The following Figure shows how different parts of the brain are in charge of each one of the five senses. The occipital lobe manages the vision, the parietal lobe controls the gustatory and the tactile senses, the frontal lobe is where the olfactory sense is located and lastly the auditory sense is part of the temporal lobe.
Figure 1: Your Brain and 5 Senses
Source: (Èspresso1882 Australia, 2015)
Connections and associations made in the brain derived from our senses evoke emotions. Every time a sense is exposed to a stimuli, memories come and therefore associations happen, as Martin Lindstrom (2009) mentioned in his book, “We store our values and emotions in memory banks for each sense — image, sound, smell, taste, and touch. Events, moods, feelings, and even products in our lives are continuously imprinted in our memories, from the second we wake to the moment we sleep”. Marketers aim to create positive brand associations and sensory marketing is a way of generating them.
When one enters a store and smells a particular aroma, immediately the brain will react with a positive or negative association therefore we can assume that senses do influence consumers while they are shopping.
Customers make irrational decisions just because of the way a brands connect with them. A specific sound, vacillate consumers mood. An upbeat top 40 song in a clothing store will make customers feel better while shopping and as they are happy and relax the sales will increase.
Practical aroma selection can increase traffic in a store, when you feel an aroma that you like you can be drawn into the store because you feel that particular smell appeals you or comforts you in a way (e.g. Williams-Sonoma). Simon Harrop conducted an experiment with a retailer store in London. The store wanted to increase their sausages sales so he spread a fake sausage aroma at the entrance and this made people who smell it enter the store and go to the sausage area, then he tested how taste could persuade sales and he proved when people tasted a product they were more willing to buy it. This goes to the reciprocation principle, people feel obligated to give something back when they are offered something, and in this case they feel “persuaded to buy”.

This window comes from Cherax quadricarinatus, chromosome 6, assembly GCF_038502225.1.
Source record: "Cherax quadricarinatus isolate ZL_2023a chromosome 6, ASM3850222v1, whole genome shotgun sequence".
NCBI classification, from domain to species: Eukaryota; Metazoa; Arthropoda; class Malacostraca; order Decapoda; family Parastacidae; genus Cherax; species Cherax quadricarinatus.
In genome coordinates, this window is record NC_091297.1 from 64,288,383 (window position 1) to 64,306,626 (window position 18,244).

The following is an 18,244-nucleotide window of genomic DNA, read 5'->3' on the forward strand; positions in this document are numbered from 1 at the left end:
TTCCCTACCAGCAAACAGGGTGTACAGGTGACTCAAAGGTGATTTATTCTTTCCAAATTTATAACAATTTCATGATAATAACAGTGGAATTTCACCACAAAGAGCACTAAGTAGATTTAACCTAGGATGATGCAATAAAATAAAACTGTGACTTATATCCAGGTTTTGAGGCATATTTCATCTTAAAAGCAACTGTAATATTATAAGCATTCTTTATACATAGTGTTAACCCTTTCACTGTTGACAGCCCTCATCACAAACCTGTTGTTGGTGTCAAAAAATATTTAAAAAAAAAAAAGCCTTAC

So tell me your irrational purchase… I will be happy to hear your comments!
Did you know the crunch of the Kellogg’s cornflake was carefully developed in sound labs? By introducing a distinctive sound to its breakfast cereal, the company integrated four senses into its product: taste, touch, sight and sound (Dollar and Sense article, 2009, Blue print)
Sensory marketing can be defined by the different sensory techniques a brand uses to persuade a customer to purchase something. In other words sensory marketing allows marketers to trigger the brains to alter people’s behaviors through their five different senses: Olfactory, Auditory, Gustatory, Tactile and Vision.
Companies in the retail industry such as Williams-Sonoma and Abercrombie & Fitch are using different sensory strategies to trigger different senses and evoke certain feelings in their customers which ultimately persuade a purchase.
But not only have those companies used it, in fact a lot of brands implement sensory marketing as part their strategy because they believe it works. They believe it increases brand awareness and they also believe that creating better experiences for the customer will generate or even increase in-stores sales. #DareToSense
Watch this Tedtalk by the unique and only Simon Harrop
Have you seen how different stores put little items right next to the cashier? Have you ever visited a store that makes you feel really uncomfortable? Have you ever associated a brand or a product with a particular smell? Do you notice the music in the stores? Have you ever considered that brands might be manipulating your purchasing experience through different techniques? ….This is what this blog is all about!!!
A technique that is called SENSORY MARKETING and how different brands use it to influence your behaviour when you are purchasing.
If you want to read more, make sure you see my next post.